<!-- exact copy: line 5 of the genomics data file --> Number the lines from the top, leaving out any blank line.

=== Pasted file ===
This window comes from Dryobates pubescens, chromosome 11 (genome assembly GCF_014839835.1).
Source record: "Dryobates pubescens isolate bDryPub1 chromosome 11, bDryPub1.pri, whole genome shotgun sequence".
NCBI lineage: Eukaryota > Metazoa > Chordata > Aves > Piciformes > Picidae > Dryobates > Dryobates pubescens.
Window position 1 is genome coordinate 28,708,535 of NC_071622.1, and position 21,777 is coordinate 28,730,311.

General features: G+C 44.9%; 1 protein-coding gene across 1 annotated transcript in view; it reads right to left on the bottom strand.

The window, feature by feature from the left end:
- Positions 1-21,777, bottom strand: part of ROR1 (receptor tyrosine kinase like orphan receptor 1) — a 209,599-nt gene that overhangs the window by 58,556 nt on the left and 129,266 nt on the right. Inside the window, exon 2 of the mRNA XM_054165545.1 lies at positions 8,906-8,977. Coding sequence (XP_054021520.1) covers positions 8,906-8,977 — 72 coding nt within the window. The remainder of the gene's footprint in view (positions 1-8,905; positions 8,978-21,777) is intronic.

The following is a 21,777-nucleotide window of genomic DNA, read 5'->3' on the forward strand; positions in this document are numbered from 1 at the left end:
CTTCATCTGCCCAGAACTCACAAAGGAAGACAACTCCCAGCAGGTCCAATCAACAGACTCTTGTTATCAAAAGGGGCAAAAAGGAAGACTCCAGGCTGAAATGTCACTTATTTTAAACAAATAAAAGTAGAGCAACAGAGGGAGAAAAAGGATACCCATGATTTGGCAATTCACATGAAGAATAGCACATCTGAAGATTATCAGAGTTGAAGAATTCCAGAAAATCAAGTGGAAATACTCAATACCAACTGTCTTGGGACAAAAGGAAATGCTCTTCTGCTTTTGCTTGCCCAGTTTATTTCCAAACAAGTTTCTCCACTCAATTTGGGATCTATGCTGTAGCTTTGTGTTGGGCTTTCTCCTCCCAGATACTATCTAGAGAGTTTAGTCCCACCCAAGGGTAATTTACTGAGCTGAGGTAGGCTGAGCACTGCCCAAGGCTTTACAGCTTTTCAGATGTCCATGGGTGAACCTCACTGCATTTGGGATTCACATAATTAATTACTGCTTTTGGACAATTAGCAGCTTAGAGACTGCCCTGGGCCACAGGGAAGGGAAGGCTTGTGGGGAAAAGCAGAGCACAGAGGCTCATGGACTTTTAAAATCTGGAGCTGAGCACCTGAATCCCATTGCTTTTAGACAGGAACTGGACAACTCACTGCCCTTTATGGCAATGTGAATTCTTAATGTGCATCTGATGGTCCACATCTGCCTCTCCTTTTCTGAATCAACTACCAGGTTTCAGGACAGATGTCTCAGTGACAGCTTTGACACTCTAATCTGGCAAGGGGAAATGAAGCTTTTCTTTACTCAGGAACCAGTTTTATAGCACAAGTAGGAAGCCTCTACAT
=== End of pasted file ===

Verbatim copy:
General features: G+C 44.9%; 1 protein-coding gene across 1 annotated transcript in view; it reads right to left on the bottom strand.